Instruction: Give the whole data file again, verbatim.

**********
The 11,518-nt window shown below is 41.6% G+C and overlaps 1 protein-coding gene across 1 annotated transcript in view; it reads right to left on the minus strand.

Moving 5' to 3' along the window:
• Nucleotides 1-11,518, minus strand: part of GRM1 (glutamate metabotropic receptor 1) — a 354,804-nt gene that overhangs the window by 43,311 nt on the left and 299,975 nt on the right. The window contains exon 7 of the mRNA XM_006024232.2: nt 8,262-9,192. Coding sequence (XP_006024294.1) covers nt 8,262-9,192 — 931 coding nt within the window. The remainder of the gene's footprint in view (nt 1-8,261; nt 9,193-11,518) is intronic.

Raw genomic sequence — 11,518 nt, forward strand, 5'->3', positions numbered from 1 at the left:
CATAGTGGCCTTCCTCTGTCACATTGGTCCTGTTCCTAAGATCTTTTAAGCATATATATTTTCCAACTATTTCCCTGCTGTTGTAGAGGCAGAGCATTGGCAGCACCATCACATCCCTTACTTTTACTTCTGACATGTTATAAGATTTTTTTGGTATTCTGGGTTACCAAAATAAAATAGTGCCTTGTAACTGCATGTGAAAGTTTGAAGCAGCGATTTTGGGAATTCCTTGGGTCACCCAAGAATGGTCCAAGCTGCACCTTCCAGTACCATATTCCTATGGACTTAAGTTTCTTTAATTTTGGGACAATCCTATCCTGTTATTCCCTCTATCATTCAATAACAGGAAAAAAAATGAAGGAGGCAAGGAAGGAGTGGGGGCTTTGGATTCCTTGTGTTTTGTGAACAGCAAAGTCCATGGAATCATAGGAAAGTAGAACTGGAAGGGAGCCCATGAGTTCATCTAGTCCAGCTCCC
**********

The 11,518-nt window shown below is 41.6% G+C and overlaps 1 protein-coding gene across 1 annotated transcript in view; it reads right to left on the minus strand.

Moving 5' to 3' along the window:
• Nucleotides 1-11,518, minus strand: part of GRM1 (glutamate metabotropic receptor 1) — a 354,804-nt gene that overhangs the window by 43,311 nt on the left and 299,975 nt on the right. The window contains exon 7 of the mRNA XM_006024232.2: nt 8,262-9,192. Coding sequence (XP_006024294.1) covers nt 8,262-9,192 — 931 coding nt within the window. The remainder of the gene's footprint in view (nt 1-8,261; nt 9,193-11,518) is intronic.

Raw genomic sequence — 11,518 nt, forward strand, 5'->3', positions numbered from 1 at the left:
CATAGTGGCCTTCCTCTGTCACATTGGTCCTGTTCCTAAGATCTTTTAAGCATATATATTTTCCAACTATTTCCCTGCTGTTGTAGAGGCAGAGCATTGGCAGCACCATCACATCCCTTACTTTTACTTCTGACATGTTATAAGATTTTTTTGGTATTCTGGGTTACCAAAATAAAATAGTGCCTTGTAACTGCATGTGAAAGTTTGAAGCAGCGATTTTGGGAATTCCTTGGGTCACCCAAGAATGGTCCAAGCTGCACCTTCCAGTACCATATTCCTATGGACTTAAGTTTCTTTAATTTTGGGACAATCCTATCCTGTTATTCCCTCTATCATTCAATAACAGGAAAAAAAATGAAGGAGGCAAGGAAGGAGTGGGGGCTTTGGATTCCTTGTGTTTTGTGAACAGCAAAGTCCATGGAATCATAGGAAAGTAGAACTGGAAGGGAGCCCATGAGTTCATCTAGTCCAGCTCCC